June 2013
Volume 54, Issue 15
Free
ARVO Annual Meeting Abstract  |   June 2013
Intravitreal ranibizumab treatment of wet macular degeneration in SE Scotland - effect on blindness rates and 5 year follow up data
Author Affiliations & Notes
  • Peter Cackett
    Princess Alexandra Eye Pavilion, Edinburgh, United Kingdom
  • Shyamanga Borooah
    Princess Alexandra Eye Pavilion, Edinburgh, United Kingdom
  • Mike Gavin
    Tennent Institute of Ophthalmology, Glasgow, United Kingdom
  • Dilys Oladiwura
    Tennent Institute of Ophthalmology, Glasgow, United Kingdom
  • V.Swetha Jeganathan
    Princess Alexandra Eye Pavilion, Edinburgh, United Kingdom
  • Footnotes
    Commercial Relationships Peter Cackett, Novartis (R), Allergan (R); Shyamanga Borooah, None; Mike Gavin, Novartis (R); Dilys Oladiwura, None; V.Swetha Jeganathan, None
  • Footnotes
    Support None
Investigative Ophthalmology & Visual Science June 2013, Vol.54, 372. doi:
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      Peter Cackett, Shyamanga Borooah, Mike Gavin, Dilys Oladiwura, V.Swetha Jeganathan, ; Intravitreal ranibizumab treatment of wet macular degeneration in SE Scotland - effect on blindness rates and 5 year follow up data. Invest. Ophthalmol. Vis. Sci. 2013;54(15):372.

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      © ARVO (1962-2015); The Authors (2016-present)

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Abstract

Purpose: Intravitreal ranibizumab (IVTR) has been routinely used for the treatment of wet age-related macular degeneration (AMD) in the United Kingdom since 2007. There is little reported in the literature on the effect on blindness rates in the population or long term follow up data. We predicted that the new intervention of IVTR would reduce blind registration rates secondary to wet AMD in our population.

Methods: We obtained blind registration data for the population of SE Scotland which is recorded by the Royal National Institute for the Blind. Legal blindness is defined as a visual acuity of 0.05 (20/400) or lower in a person’s better-seeing eye. We also retrospectively analysed the case-notes of our first cohort of 100 patients who entered the service in 2007 to determine our long term follow up data to 2012. We obtained visual acuity outcome data, number of clinic visits per year, total number of injection treatments and attrition rates.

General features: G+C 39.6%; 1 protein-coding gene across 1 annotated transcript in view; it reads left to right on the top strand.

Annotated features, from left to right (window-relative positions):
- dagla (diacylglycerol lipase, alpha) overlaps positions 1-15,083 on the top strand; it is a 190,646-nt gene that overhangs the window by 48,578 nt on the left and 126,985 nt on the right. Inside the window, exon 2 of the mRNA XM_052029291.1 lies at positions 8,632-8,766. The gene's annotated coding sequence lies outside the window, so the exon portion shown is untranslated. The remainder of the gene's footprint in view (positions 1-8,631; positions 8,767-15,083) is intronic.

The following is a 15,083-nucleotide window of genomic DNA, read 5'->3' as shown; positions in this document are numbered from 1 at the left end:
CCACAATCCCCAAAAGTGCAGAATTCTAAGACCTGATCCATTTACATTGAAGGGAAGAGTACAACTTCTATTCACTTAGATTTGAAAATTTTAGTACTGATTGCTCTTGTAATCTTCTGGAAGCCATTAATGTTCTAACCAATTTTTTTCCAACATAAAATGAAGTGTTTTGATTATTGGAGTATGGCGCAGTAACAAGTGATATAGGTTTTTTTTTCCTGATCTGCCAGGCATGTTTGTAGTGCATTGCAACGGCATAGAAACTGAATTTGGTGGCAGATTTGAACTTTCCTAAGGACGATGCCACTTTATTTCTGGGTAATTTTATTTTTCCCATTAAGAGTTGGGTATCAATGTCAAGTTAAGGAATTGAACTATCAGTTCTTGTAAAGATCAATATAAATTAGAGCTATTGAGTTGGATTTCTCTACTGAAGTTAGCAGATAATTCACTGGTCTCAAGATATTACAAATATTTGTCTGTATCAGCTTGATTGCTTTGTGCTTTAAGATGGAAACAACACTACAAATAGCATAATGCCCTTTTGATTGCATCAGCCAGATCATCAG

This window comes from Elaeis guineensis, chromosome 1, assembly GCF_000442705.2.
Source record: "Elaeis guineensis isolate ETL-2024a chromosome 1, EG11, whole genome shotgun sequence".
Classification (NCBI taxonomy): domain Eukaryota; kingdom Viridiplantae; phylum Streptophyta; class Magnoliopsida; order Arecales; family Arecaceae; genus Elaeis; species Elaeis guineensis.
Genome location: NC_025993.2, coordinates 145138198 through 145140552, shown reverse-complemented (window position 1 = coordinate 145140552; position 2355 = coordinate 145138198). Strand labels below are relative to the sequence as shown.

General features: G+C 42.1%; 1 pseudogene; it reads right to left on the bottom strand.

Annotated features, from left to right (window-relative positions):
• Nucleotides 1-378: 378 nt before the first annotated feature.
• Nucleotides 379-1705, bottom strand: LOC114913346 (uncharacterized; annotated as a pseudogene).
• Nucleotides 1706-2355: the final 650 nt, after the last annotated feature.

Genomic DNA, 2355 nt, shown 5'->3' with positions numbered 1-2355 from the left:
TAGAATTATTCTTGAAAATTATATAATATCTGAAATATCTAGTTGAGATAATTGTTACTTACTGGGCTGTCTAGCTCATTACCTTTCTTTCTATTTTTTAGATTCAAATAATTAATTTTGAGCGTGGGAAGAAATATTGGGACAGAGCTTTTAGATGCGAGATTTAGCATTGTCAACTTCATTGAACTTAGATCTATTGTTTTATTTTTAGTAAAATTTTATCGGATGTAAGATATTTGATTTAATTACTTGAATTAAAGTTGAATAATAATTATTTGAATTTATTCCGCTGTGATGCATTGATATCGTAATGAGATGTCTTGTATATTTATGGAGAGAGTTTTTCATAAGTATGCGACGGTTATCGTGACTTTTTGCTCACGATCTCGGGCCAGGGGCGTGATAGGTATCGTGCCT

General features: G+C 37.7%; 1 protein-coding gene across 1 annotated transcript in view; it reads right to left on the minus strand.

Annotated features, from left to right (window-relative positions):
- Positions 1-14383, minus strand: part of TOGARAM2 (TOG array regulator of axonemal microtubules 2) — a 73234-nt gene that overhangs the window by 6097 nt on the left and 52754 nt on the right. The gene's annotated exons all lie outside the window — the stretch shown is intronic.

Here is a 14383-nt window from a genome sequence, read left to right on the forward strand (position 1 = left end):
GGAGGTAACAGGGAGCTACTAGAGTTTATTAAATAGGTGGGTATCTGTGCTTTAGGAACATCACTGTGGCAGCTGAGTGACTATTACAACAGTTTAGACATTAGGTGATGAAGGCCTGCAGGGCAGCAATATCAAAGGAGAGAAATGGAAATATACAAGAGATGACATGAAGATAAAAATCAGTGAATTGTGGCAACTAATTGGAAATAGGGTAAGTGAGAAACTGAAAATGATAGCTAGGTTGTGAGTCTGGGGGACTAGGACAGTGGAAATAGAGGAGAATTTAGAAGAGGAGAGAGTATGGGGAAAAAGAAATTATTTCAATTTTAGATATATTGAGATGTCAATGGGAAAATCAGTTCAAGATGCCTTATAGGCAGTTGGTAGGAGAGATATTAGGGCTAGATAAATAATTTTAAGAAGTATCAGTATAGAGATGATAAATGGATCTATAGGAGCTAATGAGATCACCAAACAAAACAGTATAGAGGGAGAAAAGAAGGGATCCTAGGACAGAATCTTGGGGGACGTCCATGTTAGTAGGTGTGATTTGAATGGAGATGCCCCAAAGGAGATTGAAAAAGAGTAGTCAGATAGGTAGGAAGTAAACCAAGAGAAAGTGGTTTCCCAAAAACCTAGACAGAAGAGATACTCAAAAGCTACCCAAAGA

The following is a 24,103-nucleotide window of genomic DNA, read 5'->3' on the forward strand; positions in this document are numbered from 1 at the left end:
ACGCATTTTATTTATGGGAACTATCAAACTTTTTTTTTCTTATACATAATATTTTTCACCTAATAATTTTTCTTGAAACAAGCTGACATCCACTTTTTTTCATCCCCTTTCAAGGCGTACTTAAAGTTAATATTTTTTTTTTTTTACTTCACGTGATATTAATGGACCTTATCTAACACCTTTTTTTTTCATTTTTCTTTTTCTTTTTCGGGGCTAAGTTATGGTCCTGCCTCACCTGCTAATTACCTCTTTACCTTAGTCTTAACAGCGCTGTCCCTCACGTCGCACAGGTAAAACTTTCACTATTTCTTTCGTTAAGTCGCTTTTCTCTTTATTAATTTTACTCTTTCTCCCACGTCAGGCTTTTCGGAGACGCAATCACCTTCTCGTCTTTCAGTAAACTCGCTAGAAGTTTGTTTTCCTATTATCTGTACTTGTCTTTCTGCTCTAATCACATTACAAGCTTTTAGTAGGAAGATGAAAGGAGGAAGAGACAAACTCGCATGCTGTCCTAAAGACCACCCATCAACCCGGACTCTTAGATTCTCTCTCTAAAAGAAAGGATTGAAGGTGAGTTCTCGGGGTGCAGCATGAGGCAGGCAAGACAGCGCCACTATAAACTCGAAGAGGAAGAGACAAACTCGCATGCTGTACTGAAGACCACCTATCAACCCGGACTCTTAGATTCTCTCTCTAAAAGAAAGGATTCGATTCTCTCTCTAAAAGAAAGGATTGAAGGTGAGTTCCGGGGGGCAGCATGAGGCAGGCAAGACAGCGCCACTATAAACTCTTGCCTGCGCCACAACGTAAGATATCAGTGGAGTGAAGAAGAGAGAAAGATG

Results: The incidence rate of legal blindness attributable to wet AMD in the population of SE Scotland decreased from 10.6 cases per 100 000 in 2004 to 4.3 cases per 100 000 in 2012, corresponding to a reduction of 59%. The incidence of legal blindness from all causes decreased from 27.8 per 100,000 in 2004 to 20.4 per 100,000 in 2011, corresponding to a reduction of 27%. For our first cohort of 100 patients mean visual acuity at the start of treatment was logmar 0.60 and after five years follow up was logmar 0.68 corresponding to a mean loss of 4 ETDRS chart letters. Average number of injections was 9.7 and mean number of clinic visits by year were 9.0 in year 1, 5.8 in year 2, 4.8 in year 3, 2.3 in year 4 and 0.5 in year 5.

Conclusions: Ranibizumab has been shown to be efficacious in the treatment of wet AMD through the ANCHOR and MARINA trial data. Our data showing significant reduction in blindness rates secondary to wet AMD since the commencement of treatment with IVTR demonstrates that the efficacy translates into clinical real-world practice and results in reduction in morbidity secondary to this potentially blinding condition.

Keywords: 412 age-related macular degeneration • 463 clinical (human) or epidemiologic studies: prevalence/incidence • 466 clinical (human) or epidemiologic studies: treatment/prevention assessment/controlled clinical trials  
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